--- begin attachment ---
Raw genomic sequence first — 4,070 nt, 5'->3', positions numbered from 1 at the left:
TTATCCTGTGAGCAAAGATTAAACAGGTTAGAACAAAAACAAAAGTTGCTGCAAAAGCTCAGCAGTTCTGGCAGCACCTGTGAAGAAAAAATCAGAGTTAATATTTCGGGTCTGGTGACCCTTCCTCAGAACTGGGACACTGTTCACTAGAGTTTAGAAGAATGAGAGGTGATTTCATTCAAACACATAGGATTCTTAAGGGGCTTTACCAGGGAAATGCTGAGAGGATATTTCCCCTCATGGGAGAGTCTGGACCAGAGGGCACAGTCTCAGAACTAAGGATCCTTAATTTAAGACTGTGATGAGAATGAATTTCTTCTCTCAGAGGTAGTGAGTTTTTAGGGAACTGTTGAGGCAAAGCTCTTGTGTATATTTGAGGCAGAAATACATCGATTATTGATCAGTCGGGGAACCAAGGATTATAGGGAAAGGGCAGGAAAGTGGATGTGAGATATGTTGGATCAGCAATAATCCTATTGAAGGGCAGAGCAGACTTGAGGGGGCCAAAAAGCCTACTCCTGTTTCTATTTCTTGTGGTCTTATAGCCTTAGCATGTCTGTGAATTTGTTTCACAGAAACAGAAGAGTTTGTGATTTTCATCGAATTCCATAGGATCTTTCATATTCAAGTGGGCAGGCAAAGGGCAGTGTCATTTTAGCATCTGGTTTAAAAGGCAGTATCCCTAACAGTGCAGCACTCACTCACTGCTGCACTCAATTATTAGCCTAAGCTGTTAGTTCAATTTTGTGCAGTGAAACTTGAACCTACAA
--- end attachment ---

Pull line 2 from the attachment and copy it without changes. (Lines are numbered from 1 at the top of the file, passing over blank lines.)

TTATCCTGTGAGCAAAGATTAAACAGGTTAGAACAAAAACAAAAGTTGCTGCAAAAGCTCAGCAGTTCTGGCAGCACCTGTGAAGAAAAAATCAGAGTTAATATTTCGGGTCTGGTGACCCTTCCTCAGAACTGGGACACTGTTCACTAGAGTTTAGAAGAATGAGAGGTGATTTCATTCAAACACATAGGATTCTTAAGGGGCTTTACCAGGGAAATGCTGAGAGGATATTTCCCCTCATGGGAGAGTCTGGACCAGAGGGCACAGTCTCAGAACTAAGGATCCTTAATTTAAGACTGTGATGAGAATGAATTTCTTCTCTCAGAGGTAGTGAGTTTTTAGGGAACTGTTGAGGCAAAGCTCTTGTGTATATTTGAGGCAGAAATACATCGATTATTGATCAGTCGGGGAACCAAGGATTATAGGGAAAGGGCAGGAAAGTGGATGTGAGATATGTTGGATCAGCAATAATCCTATTGAAGGGCAGAGCAGACTTGAGGGGGCCAAAAAGCCTACTCCTGTTTCTATTTCTTGTGGTCTTATAGCCTTAGCATGTCTGTGAATTTGTTTCACAGAAACAGAAGAGTTTGTGATTTTCATCGAATTCCATAGGATCTTTCATATTCAAGTGGGCAGGCAAAGGGCAGTGTCATTTTAGCATCTGGTTTAAAAGGCAGTATCCCTAACAGTGCAGCACTCACTCACTGCTGCACTCAATTATTAGCCTAAGCTGTTAGTTCAATTTTGTGCAGTGAAACTTGAACCTACAA